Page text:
Here are the facts: On Saturday February 25th I showed up to officiate at a funeral Mass for Mrs. Loetta Johnson. The arrangements for the Mass were also not my own. I wish to clarify that Ms. Barbara Johnson (the woman who has since complained to the press), has never been a parishioner of mine. In fact I had never met her or her family until that morning.

The funeral celebration was to commence at 10:30a.m. From 9:30 to 10:20, I was assigned to hear confessions for the parish and anyone in the funeral party who would have chosen to receive the sacrament.

A few minutes before the Mass began, Ms. Johnson came into the sacristy with another woman whom she announced as her “lover”. Her revelation was completely unsolicited. As I attempted to follow Ms.Johnson, her lover stood in our narrow sacristy physically blocking my pathway to the door. I politely asked her to move and she refused.
I understand and agree it is the policy of the Archdiocese to assume good faith when a Catholic presents himself for communion; like most priests I am not at all eager to withhold communion. But the ideal cannot always be achieved in life.

In the past ten days, many Catholics have referenced canon 915 in regard to this specific circumstance. There are other reasons for denying communion which neither meet the threshold of canon 915 or have any explicit connection to the discipline stated in that canon.

If a Quaker, a Lutheran or a Buddhist, desiring communion had introduced himself as such, before Mass, a priest would be obligated to withhold communion. If someone had shown up in my sacristy drunk, or high on drugs, no communion would have been possible either. If a Catholic, divorced and remarried (without an annulment) would make that known in my sacristy, they too according to Catholic doctrine, would be impeded from receiving communion. This has nothing to do with canon 915. Ms. Johnson’s circumstances are precisely one of those relations which impede her access to communion according to Catholic teaching. Ms. Johnson was a guest in our parish, not the arbitrer of how sacraments are dispensed in the Catholic Church.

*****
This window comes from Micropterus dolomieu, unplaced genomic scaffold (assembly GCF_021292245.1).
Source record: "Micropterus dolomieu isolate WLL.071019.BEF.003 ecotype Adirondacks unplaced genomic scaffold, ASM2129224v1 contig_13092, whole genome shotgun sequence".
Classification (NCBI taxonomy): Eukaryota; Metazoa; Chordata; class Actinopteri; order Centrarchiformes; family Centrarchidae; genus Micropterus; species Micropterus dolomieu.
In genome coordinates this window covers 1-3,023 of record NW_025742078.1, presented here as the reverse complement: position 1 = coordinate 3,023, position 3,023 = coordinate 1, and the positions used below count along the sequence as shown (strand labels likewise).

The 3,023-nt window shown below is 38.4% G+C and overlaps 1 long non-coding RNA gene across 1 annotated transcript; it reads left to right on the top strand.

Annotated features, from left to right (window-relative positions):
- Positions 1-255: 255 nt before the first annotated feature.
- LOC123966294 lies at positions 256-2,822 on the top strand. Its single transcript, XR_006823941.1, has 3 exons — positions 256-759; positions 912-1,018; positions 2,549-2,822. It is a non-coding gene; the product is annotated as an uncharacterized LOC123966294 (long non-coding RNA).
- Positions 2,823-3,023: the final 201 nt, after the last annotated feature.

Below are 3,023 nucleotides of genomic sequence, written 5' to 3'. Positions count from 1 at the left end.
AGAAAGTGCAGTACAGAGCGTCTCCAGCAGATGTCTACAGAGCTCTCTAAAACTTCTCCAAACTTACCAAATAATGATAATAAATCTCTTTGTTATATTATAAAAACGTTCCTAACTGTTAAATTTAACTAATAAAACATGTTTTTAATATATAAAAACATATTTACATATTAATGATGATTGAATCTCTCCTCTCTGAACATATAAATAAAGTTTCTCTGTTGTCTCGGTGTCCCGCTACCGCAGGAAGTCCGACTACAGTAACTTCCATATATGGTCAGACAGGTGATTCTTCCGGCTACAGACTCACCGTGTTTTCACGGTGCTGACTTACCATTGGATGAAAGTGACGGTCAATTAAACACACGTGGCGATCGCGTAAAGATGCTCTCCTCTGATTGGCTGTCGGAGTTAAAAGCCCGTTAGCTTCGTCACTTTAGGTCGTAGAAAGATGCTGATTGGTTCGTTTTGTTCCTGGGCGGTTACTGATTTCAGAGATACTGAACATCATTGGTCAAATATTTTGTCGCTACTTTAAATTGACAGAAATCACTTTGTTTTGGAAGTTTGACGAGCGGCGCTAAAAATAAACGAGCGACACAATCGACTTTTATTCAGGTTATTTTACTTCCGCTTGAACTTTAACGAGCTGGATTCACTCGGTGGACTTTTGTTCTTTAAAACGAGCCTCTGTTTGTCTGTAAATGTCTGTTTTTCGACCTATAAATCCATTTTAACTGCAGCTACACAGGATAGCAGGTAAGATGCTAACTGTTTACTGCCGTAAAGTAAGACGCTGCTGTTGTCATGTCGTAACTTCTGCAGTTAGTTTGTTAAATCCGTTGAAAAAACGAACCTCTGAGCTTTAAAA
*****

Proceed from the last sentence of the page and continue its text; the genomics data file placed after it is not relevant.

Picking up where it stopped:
In all of the above circumstances, I would have been placed in a similar uncomfortable position. Under these circumstances, I quietly withheld communion, so quietly that even the Eucharistic Minister standing four feet from me was not aware I had done so. (In fact Ms. Johnson promptly chose to go to the Eucharistic minister to receive communion and did so.) There was no scandal, no “public reprimand” and no small lecture as some have reported.

Details matter. Ms. Johnson was not kneeling when she approached for communion, she did not receive the cup as the press has reported she has stated. It is the policy of St. John Neumann parish never to distribute under both species during funerals.

During the two eulogies (nearly 25 minutes long), I quietly slipped for some minutes into the sacristy lavatory to recover from the migraine that was coming on. I never walked out on Mrs. Loetta Johnson’s funeral and the liturgy was carried out with the same reverence and care that I celebrate every Mass. I finished the Mass and accompanied the body of the deceased in formal procession to the hearse, which was headed to the cemetery. I am subject to occasional severe migraines, and because the pain at that point was becoming disabling, I communicated to our funeral director that I was incapacitated and he arranged one of my brother priests to be present at the cemetery to preside over the rite of burial. Furthermore as the testimony of the priest that was at the cemetery conveys, he was present when the Johnson family arrived, and in fact mentioned that being called to cover the burial rite is quite normal, as many priests for reasons much less significant than mine (rush hour traffic for example) do not make the voyage to the cemetery. He routinely covers for them. This change in plans, was also invisible to the rest of the entourage. Regrets and information about my incapacitating migraine were duly conveyed to the Johnson family.